We are Witnesses

This sermon was given for St. John’s Episcopal Church, Murray KY and St. Luke’s Episcopal Church in Anchorage, KY on December 13 2020 on The Third Sunday of Advent Year B
Readings:
Isaiah 61:1-4, 8-11
1 Thessalonians 5:16-24
John 1:6-8,19-28
Psalm 126

I am the voice of one crying out in the wilderness: Make straight the way of the Lord.

~John 1:23

Among you stands one whom you do not know, the one who is coming after me; I am not worthy to untie the thong of his sandal.

~John 1:26b-27

In the name of one God, Father, Son and Holy Spirit. Amen.

This morning we hear from Isaiah and from John. We identify this John, not as the author of this gospel but as John the Baptist, from Matthew, or John the Baptizer, from Mark, or John, son of Zechariah, as in Luke. Here, John is identified differently.

“There was a man sent from God, whose name was John. He came as a witness…”

And again:

“I am the voice…”

John does not identify by his action, his vocation (baptism), which the Priests and Levites came to investigate. John identifies as something else. John identifies as the voice. The gospel calls him a witness, and John himself calls him the voice.

So for this Sunday, we can call John, “John the witness.”

John the witness lives in the wilderness. John’s wilderness was wild; unstable. This isn’t the wilderness that you go in to go hiking. This is the wilderness that you go into to get killed. This is the kind of wilderness with prowling lions, no water, unexpected temperatures, poisonous plants. This is the kind of wilderness that reduced an entire people, a nation, to total dependence on God for forty years.

This wilderness is contrasted with Zion; a city that was laid to waste by invaders, a people that was scattered across the Middle East, and called back together to rebuild a nation and a people. They were called out of the wilderness, back to Jerusalem, back to Zion. God spoke for them and brought them together, and still promised more; God has promised a Messiah; a savior; one who will bind up the broken-hearted, one who will restore the fortunes of Zion.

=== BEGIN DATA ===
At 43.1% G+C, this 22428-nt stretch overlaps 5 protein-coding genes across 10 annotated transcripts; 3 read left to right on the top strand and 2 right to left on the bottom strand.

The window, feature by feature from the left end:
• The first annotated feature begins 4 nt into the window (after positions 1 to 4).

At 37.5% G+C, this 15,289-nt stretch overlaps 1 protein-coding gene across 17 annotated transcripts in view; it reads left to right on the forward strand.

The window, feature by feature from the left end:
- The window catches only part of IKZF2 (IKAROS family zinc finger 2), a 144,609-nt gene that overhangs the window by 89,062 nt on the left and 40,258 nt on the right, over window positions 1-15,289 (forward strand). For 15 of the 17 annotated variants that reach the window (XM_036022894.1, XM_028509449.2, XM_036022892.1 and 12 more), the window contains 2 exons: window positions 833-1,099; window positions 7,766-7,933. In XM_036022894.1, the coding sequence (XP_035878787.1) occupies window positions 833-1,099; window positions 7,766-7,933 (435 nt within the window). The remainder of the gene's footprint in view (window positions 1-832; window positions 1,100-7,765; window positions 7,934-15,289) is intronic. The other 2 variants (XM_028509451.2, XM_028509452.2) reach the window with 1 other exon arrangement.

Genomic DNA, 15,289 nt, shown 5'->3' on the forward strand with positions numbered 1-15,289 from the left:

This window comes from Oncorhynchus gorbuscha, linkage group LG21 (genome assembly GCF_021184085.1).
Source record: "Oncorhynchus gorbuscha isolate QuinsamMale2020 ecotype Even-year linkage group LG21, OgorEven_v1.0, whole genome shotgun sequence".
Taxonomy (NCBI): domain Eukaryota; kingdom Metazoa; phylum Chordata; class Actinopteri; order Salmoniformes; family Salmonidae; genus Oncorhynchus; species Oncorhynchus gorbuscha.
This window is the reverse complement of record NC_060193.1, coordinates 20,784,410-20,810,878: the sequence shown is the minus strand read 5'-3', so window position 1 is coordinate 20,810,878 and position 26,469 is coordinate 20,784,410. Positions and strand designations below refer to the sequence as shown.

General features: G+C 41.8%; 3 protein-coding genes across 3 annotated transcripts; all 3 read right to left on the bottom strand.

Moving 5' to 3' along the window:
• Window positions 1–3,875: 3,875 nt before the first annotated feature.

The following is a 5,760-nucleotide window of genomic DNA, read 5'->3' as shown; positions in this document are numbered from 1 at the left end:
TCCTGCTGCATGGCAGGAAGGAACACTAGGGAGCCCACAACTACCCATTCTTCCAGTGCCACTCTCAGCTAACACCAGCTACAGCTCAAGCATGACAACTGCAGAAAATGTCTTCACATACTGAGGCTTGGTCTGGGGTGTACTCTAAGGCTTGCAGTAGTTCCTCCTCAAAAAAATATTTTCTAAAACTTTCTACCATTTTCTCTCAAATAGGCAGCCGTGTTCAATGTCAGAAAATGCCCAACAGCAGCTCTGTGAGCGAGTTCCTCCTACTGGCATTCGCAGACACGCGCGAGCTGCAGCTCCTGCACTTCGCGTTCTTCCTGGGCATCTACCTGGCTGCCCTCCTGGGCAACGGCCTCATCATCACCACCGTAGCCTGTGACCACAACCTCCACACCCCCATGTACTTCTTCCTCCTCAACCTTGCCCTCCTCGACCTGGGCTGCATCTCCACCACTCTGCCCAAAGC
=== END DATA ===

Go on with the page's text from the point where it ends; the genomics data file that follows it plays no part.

But John the witness isn’t reading these scrolls of Isaiah from Jerusalem, outside of the religious establishment, or in the town square.

John’s in the wilderness.

I wonder how we experience wilderness today.

Are we in the wilderness, when every trip outside our home threatens our lives?
  Are we in the wilderness, when seeing loved ones can bring contagion into their homes and threaten them?
    Are we in the wilderness, when public authorities and our friends and neighbors take risks that threaten our own well-being?
      Are we in the wilderness, when our consumer culture and our economic security matters equally, if not more, than the rising case count and death toll in our society?
        Are we in the wilderness when a person dies every minute from COVID-19?

Where is the LORD?

Make straight the way of the LORD!

John proclaims not himself, but the LORD.

Now John is very clear with us about the things he is not;

He is not the Messiah, he is not Elijah, he is not the prophet. He is not the one who stands among you, he is not worthy to untie the thong of his sandal.

John’s a witness.

In the next days and weeks, we will move from a season of watching, waiting, and anticipation, to a season of celebration. We will celebrate the birth of our Lord, or the moment where Jesus becomes incarnate, human, made of the same stuff as us that he may redeem our broken hearts and bodies from all that troubles us.

John’s role is none of that. He’s baptizing, yes, but he’s not doing the work. He’s not the hope. He stands outside the margins of our society, in the wilderness, and points.

Our calling today is to witness.

We are to witness to the faith, hope and love in Christ. We are to witness to the kingdom of God, which is so unlike the kingdom of consumer culture and powers and principalities that believe they govern this world. We are to witness to the boundless mercy of Christ, who was born into our world that he might take away its sin, our brokenness, and redeem us. We are to make sacrifices of our own wants and desires for the good of our community. We are too hold fast to what is good and we are to abstain from every form of evil.

And we are to witness.

Even in the face of Death, we are to witness.

Just like John, in the final equation, our salvation and hope is out of our hands. We are witness to something so powerful, so other, that it makes no sense to the ways of this world. We are not to save to the world through our own action, but to point to the One who already has. We are witnesses to this story, this Gospel, the truth that sets us free.

So as we dwell in the wilderness of COVID-19, we pray: Stir up your power, O Lord, and with great might come among us; and, because we are sorely hindered by our sins, let your bountiful grace and mercy speedily help and deliver us; through Jesus Christ our Lord, to whom, with you and the Holy Spirit, be honor and glory, now and for ever. Amen

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